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Memory, Forgetfulness And Recollection In The Commentaries On Plato’s Phaedo

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Chapter Summary

This chapter focuses on the interpretation of the recollection argument at the hands of Olympiodorus and Damascius, and to show how they enrich their reading of the text with a cluster of problems surrounding the concepts of memory, recollection and forgetfulness. It considers the question how much the argument proves, and whether it is necessary to assume the pre-existence of the soul in order to explain recollection. How would a Neoplatonic commentator respond to Simmias' objection to Socrates, that the soul may have come to be with its knowledge already present? While Proclus and Damascius hold some original arguments against Simmias' challenge in store, however, they also offer arguments against a rival account of concept formation that does not feature in the discussion of the Plato's Phaedo: Aristotle's theory of abstraction. They discuss this theory in the course of defining precise level of forms involved in the activity of recollecting.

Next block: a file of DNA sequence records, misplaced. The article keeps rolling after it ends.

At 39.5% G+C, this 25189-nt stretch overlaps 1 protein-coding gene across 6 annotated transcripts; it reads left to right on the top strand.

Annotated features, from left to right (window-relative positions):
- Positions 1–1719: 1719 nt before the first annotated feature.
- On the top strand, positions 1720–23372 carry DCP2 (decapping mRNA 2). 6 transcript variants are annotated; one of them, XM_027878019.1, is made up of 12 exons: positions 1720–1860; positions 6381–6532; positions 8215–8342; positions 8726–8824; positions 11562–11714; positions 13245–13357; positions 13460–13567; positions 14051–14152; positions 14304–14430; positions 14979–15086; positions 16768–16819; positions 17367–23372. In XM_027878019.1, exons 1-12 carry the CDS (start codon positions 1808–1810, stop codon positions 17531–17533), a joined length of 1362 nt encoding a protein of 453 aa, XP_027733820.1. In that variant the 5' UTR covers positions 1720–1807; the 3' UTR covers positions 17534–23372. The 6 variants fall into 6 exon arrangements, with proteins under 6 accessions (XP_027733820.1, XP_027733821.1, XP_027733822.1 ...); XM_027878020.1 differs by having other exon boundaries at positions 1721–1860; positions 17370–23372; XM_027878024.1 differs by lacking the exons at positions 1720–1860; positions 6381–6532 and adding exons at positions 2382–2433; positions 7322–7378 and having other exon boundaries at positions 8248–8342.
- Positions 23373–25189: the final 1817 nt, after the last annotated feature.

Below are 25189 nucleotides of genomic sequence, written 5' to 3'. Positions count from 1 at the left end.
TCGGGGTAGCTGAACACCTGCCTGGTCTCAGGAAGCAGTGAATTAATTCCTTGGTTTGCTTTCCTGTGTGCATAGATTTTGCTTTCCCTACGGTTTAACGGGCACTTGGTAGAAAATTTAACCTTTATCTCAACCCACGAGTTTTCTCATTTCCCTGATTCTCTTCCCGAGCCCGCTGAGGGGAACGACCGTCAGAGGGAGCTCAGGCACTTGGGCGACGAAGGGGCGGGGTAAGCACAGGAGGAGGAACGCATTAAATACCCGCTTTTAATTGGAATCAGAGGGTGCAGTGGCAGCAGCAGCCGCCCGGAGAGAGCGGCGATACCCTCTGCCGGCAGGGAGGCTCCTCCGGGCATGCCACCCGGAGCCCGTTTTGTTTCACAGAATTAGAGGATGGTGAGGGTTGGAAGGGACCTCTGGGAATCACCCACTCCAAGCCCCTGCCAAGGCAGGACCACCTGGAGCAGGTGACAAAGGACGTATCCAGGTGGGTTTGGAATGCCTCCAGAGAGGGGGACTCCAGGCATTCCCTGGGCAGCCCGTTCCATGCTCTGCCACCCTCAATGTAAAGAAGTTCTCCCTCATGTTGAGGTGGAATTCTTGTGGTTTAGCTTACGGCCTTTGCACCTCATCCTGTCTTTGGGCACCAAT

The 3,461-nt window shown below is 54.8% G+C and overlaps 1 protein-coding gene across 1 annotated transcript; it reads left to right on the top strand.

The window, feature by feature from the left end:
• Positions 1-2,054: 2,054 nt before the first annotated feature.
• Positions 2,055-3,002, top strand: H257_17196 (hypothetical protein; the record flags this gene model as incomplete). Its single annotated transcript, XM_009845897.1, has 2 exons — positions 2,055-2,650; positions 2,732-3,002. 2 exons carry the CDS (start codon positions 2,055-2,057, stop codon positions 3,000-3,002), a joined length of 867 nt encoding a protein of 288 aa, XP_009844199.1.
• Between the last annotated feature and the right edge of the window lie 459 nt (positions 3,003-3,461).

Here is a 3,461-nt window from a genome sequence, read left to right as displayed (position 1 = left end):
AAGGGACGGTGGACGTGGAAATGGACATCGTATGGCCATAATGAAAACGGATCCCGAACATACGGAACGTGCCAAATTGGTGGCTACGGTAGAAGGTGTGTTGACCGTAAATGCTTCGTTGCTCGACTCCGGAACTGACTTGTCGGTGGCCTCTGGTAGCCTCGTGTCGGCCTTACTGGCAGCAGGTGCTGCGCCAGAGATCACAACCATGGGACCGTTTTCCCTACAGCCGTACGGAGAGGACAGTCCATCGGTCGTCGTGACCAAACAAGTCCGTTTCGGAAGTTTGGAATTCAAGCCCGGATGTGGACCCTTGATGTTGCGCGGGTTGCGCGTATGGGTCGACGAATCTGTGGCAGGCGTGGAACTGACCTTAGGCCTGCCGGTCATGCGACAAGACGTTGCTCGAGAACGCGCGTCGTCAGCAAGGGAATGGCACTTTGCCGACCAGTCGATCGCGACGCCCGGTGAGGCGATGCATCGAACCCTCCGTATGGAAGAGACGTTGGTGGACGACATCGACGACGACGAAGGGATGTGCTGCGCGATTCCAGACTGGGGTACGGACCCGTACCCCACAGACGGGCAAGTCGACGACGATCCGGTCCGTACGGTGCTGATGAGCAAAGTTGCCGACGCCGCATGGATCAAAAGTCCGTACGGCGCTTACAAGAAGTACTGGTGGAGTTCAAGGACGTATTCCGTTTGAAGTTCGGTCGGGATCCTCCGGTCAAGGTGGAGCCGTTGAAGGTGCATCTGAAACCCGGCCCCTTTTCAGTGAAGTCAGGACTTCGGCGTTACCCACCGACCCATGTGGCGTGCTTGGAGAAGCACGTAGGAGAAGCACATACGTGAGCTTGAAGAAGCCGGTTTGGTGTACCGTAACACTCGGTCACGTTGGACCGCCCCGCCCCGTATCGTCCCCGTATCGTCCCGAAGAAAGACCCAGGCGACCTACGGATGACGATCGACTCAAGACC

Keywords: Damascius; forgetfulness; memory; Olympiodorus; Phaedo; Plato; recollection; Simmias; Socrates; soul

10.1163/ej.9789004207172.i-224.30
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